Gerry Capone: Guy who can find a bus, a plane, now trying to find money
“We’ve got all the non-essential personnel on the third bus,” said Capone, the associate athletics director for football administration at UVA for 35 years, before moving up this year to a new role in development.
All told, Capone has been at Virginia for 39 years, dating back to 1982, when he was hired by coach George Welsh to serve as a part-time assistant.
Which is to say, he has seen it all, literally, over the years, including a bus full of people, including Littlepage, then the athletics director, plus the radio crew, security staff and operations staffers, sitting on the side of the road, an hour away from the stadium, and no busses to be had anywhere in the state of Wyoming.
“So I get out of the bus and, I’m making phone calls after phone calls, and all that I’m looking for, school buses, I’m looking for any type of bus to pick us up and take us, and the way that community works, for Wyoming football games, they used every bus in the state to transport people to the stadium and back, pre- and post-game, so there were no buses to be had,” Capone said in an interview for “The Jerry Ratcliffe Show” podcast last week.
The head of campus security, Mike Sheffield, got out of the bus with Capone and asked him, what are you going to do?
“I said, I’m going to stick my thumb out and get a car to pull over, and we’ll put a couple people in each car, and we’ll get them to the to the stadium,” Capone said.
As they talked, Capone saw what he had to think was a mirage.
“Lo and behold, a school bus is coming, and I said, I’m going to flag this guy down,” Capone said. “And as he’s getting closer, I can see that there’s nobody in the bus, and I’m jumping up and down, and I’m almost in the road, and the guy pulls over, thankfully, and he had an empty bus.
“This is a true story,” Capone said, for emphasis.
“He pulled over, and he was taking the bus from Texas, a brand new school bus. He was delivering it to somewhere beyond past the stadium. And he said, I’ll be happy to take you, but I’ve got to get approval. And dispatch said, if there’s a police officer there that would verify you all, you can take them. So we happened to have a uniformed officer that was one of our security guys from Charlottesville, from UVA, on the bus. So we got, you know, 30 people on that bus and got to the game 10 minutes before it started.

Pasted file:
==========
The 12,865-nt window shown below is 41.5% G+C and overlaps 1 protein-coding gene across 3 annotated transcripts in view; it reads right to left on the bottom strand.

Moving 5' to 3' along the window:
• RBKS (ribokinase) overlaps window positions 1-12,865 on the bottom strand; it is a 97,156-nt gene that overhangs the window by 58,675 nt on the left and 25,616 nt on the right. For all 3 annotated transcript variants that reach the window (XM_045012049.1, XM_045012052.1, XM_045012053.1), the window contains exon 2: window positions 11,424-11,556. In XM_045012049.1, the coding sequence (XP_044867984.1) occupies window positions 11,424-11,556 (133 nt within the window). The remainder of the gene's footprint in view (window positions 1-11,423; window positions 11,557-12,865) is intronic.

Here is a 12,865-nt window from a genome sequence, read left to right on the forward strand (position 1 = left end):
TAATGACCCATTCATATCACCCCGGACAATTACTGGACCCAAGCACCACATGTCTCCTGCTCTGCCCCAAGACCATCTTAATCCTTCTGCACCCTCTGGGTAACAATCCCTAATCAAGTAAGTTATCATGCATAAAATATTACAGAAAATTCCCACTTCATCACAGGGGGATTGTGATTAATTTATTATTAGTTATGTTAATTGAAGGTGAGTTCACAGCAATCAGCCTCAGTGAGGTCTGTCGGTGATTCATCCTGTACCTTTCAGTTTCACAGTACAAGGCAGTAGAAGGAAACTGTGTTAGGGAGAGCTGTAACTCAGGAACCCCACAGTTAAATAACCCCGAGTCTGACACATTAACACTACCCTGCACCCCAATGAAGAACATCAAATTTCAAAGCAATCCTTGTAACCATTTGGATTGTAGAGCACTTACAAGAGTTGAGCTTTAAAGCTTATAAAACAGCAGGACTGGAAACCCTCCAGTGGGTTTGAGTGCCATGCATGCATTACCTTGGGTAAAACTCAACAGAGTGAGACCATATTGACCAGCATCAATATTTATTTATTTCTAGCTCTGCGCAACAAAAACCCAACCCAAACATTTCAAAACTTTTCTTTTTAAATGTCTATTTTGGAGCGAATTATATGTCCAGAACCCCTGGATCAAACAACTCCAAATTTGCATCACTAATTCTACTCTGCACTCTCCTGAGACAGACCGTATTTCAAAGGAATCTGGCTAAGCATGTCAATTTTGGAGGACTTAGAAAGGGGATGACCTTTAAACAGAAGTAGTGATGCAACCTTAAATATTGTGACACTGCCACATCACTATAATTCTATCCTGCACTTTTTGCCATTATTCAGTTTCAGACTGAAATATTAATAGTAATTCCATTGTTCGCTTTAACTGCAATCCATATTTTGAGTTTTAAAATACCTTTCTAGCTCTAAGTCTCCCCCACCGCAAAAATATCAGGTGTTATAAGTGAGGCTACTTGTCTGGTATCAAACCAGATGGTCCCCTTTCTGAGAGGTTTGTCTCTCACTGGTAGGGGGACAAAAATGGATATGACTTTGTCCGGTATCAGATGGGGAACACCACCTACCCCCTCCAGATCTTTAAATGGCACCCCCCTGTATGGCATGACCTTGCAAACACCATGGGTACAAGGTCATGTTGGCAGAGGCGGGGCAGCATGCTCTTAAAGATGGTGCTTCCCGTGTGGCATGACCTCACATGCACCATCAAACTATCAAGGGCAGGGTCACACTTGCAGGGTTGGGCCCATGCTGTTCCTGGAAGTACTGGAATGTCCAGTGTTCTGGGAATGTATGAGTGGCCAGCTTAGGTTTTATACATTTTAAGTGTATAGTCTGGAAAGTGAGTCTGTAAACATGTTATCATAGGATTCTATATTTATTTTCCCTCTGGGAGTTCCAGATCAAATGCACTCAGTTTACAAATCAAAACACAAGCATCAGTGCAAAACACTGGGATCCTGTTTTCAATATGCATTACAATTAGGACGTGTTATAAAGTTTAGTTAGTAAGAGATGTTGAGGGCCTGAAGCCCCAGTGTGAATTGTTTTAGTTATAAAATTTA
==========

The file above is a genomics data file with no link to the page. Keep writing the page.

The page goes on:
“That was pure luck, and somebody was looking, otherwise we’d still be there,” Capone said.
This is why Gerry Capone is the perfect guy in a development role helping lead the effort to raise money for the new $180 million football and Olympic sports operations center.
A guy who can find an empty school bus in the middle of nowhere Wyoming should have no problem finding $180 million among the well-heeled Virginia donor base.
The working goal now is to get the football operations center online by 2023, to allow for work for transforming the McCue Center, the existing home to the football program, into a temporary home for the school’s Olympic sports programs, which are currently operating out of a group of trailers.
“We need to get this thing done, not only for football, for everyone, but there’s a lot of work to do,” Capone said. “We’ve got to get it done. For the staffs, for the student-athletes, especially for the student-athletes. They do so much and give so much of themselves. We’ve got to give back to them and help them to be the best that they can be. And that’s the ultimate goal for football and for all our student-athletes.”
Capone is the connection to the beginnings of modern Virginia football, which also, as circumstances would have it, began operating out of a set of trailers that Capone said the staff referred to as the “trailer park.”
“Those ‘90 classes that we had that great year in 1990, those guys were recruited out of construction trailers that sat between the Cage and U Hall,” Capone said. “We started out with one trailer, and that served as the staff meeting room. Then that evolved to having three other trailers. One was our recruiting room where we would meet with to talk about recruiting. We had a recruiting board there. And then we had our offense and defensive staffs met in the each of those trailers.